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Thomas Künneth
Thomas Künneth

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Test your UI

Welcome to the third part of Understanding foldable devices. Today, we'll spend some time on testing. No, not the usual suspects, unit tests and instrumented tests. Instead, we look at how to test our app on foldable devices. The most obvious solution is to get some hardware. Given the short product cycles in our industry, it's pretty easy to get last generation devices for a reasonable price. If you stick to unpopular products you will likely make a true bargain. You don't feel ready to spend real money? No worries, you can still test using emulators. There are a few options to consider.

Surface Duo Emulator

The Microsoft Surface Duo Emulator is available for macOS, Windows, and Linux.

Download options at the time of writing

As its name suggests, the Surface Duo Emulator simulates the Surface Duo, which is a dual screen device. If your app works great on the Surface Duo, you need to try really hard to make it not work great on other foldables, too 🤣. The tool is based on the standard Android Emulator, so you can interact with it using the Android Debug Bridge. Like the physical Surface Duo line, the Emulator currently runs Android 12L.

The Surface Duo Emulator

It comes preinstalled with a few sample apps. Yes, I know what you think, Why do they install this crap?. It's not that way, though. In fact, the samples help you understand how dual screen devices work. So, it's really a good idea to take some time and play with them. Besides, their source code is freely available, so there's a lot to read and learn.

Working with two screens

Android Emulator

Remember that not all foldable devices feature a dual screen. It's actually the other way round, the Surface Duo is a niche device. To test your app on a device that has no obstructing hinge, you can configure an AVD (Android virtual device) for the standard Android emulator.

Select Hardware dialog in Android Studio

But what do Fold out, Fold in, or Rollable mean? Just pick any of them and check out different postures by opening the Virtual sensors section in the Emulator settings.

Virtual sensors section showing a closed Fold-in with outer display device

Virtual sensors section showing a almost closed Fold-in with outer display device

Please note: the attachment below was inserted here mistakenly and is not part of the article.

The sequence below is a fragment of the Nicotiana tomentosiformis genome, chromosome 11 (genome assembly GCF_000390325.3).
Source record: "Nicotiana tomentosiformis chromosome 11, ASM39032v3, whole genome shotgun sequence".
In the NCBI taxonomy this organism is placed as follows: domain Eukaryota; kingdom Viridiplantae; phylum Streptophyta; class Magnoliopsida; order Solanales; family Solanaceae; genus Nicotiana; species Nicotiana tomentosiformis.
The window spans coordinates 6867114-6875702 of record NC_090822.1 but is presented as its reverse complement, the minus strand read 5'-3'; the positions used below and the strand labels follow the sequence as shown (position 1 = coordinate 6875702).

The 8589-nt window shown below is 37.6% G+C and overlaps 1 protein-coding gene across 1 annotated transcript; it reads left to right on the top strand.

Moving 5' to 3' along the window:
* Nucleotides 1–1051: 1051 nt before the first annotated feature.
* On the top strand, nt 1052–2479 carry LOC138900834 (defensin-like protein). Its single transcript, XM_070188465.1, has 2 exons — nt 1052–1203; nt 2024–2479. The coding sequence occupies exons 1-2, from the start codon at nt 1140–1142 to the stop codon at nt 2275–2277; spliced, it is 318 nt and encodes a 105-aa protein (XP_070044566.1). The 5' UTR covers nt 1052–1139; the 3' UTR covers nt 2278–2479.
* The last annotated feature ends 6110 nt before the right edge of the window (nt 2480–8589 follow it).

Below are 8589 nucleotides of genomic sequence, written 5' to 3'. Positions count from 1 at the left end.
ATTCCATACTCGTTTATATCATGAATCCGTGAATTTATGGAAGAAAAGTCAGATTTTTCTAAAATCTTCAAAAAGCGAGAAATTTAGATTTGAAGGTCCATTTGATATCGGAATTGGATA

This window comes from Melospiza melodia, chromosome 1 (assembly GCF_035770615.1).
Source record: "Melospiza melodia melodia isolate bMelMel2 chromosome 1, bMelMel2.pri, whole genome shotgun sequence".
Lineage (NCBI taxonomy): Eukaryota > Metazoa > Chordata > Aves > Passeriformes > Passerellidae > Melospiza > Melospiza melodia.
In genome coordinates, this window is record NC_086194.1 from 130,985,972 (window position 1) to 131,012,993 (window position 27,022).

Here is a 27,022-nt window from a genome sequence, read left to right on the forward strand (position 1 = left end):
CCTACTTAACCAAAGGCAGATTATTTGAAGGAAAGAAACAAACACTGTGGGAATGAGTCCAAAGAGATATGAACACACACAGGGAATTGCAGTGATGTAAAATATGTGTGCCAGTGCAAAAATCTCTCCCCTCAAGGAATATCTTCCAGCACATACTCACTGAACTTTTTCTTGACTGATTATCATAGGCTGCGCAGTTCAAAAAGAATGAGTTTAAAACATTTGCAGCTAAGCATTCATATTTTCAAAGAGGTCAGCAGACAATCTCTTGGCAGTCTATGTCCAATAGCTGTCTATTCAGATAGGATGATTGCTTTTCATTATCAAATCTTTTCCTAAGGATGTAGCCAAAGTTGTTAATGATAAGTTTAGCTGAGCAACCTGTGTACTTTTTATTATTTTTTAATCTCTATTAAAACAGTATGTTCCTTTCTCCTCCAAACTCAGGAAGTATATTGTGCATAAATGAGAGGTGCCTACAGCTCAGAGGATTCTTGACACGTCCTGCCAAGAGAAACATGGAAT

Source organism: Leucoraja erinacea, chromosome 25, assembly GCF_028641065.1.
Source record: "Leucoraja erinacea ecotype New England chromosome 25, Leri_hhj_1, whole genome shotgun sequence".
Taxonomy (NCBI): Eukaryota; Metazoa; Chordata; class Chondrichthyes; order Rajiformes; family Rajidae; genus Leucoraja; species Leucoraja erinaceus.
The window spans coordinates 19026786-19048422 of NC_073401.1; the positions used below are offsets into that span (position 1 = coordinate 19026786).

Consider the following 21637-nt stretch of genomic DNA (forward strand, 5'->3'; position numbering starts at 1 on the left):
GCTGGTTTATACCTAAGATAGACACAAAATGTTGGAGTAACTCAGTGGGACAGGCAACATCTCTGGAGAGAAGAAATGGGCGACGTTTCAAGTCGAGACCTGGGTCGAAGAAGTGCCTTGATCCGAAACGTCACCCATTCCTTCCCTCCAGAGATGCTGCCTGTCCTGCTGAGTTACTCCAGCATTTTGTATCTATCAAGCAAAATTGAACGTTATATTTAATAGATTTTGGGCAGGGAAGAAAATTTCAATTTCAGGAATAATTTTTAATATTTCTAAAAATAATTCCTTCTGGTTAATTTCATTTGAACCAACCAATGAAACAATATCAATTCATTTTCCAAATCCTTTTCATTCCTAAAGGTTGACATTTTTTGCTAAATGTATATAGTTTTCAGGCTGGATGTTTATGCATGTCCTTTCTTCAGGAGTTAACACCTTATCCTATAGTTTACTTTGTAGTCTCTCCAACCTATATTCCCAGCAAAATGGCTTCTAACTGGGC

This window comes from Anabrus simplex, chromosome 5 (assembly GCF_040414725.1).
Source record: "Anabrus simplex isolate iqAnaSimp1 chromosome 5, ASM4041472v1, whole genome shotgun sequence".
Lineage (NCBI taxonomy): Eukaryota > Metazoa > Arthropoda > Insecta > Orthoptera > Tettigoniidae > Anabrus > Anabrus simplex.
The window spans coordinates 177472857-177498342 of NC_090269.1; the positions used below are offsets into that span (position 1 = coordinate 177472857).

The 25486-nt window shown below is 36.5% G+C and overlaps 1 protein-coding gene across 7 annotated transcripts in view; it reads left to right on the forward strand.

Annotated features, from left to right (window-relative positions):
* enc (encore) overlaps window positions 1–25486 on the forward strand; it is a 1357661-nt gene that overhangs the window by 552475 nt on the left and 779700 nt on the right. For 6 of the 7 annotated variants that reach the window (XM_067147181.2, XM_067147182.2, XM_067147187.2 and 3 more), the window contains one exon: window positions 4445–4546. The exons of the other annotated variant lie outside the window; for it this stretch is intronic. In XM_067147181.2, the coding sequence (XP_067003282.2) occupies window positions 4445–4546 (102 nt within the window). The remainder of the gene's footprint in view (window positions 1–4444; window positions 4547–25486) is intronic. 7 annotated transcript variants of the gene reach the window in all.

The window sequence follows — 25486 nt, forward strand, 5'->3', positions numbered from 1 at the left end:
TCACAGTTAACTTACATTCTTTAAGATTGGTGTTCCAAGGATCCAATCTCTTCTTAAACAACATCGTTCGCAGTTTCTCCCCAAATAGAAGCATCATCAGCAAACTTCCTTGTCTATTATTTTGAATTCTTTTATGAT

Virtual sensors section showing a partially opened Fold-in with outer display device

Virtual sensors section showing a partially opened Fold-in with outer display device

As you can see, the 3D preview nicely visualizes different postures and how they affect screen layout.

Finally, here's how a Rollable looks like:

The Android emulator running a rollable device

While you can move and rotate the device using the preview, rolling and folding is done here:

Screenshot showing a slider

Screenshot showing a slider

By testing with the Surface Duo Emulator and the Android Emulator you can be pretty confident that your app will work great on foldables. Though this series focusses on that device category, please keep in mind that you will likely want to provide an awesome experience on non-foldable devices, too. After all, a tablet is a foldable without a fold or hinge 🤣. The Android Emulator is offering a wide selection of large screen configurations, which you can give a try. Let me show you two maybe not so obvious alternatives.

Windows Subsystem for Android and ChromeOS

The Windows Subsystem for Android is a really nice Windows 11 feature. As the name suggests, it allows you to run Android apps. Yet, there's no Play Store. The official way to get apps is to download them from the Amazon Appstore. I know what you are thinking, so let me immediately mention that there is full ADB support.

Here's how to get started.

Once everything is in place, basically all you need to do is fire up adb connect However, for this to work you must launch an Android app. Fortunately, this no hen egg thing, as the Amazon Appstore will do just fine.

Launching Windows Subsystem for Android

Windows Subsystem for Android in Android Studio

If you have read the second part of this series you already know why this is freaking cool: the app window is resizable.

Here's how my Min Time app behaves with different window sizes.

The Min Time app in one column mode

The Min Time app showing two columns

Now, isn't that a gorgeous way to test your UI?

While Freeform debuted with Android 7, you may not recall having seen it in action too often. Yet, there is another platform which has allowed us to run Android apps in moveable, resizable windows for quite a while: ChromeOS. To learn more, visit Android apps on ChromeOS.


Time to recap. To check if your app looks good on foldables, you can test it

  • on real hardware
  • the Surface Duo Emulator
  • the Android Emulator with a foldable AVD

As foldables in a way are tablets with a hinge or fold, you should also test your app on other large screen devices (please keep in mind, though, that not all foldables must have large screens), using

  • real hardware
  • the Android Emulator with a large screen AVD

Finally, freeform environments are very interesting variations of large screen devices. Among them are:

  • Windows Subsystem for Android
  • ChromeOS

This part again didn't contain code. Originally I had planned to show you some, but then I felt I wanted to provide some more information regarding testing first. The next headline will read Code your UI* - promised. So please stay tuned.

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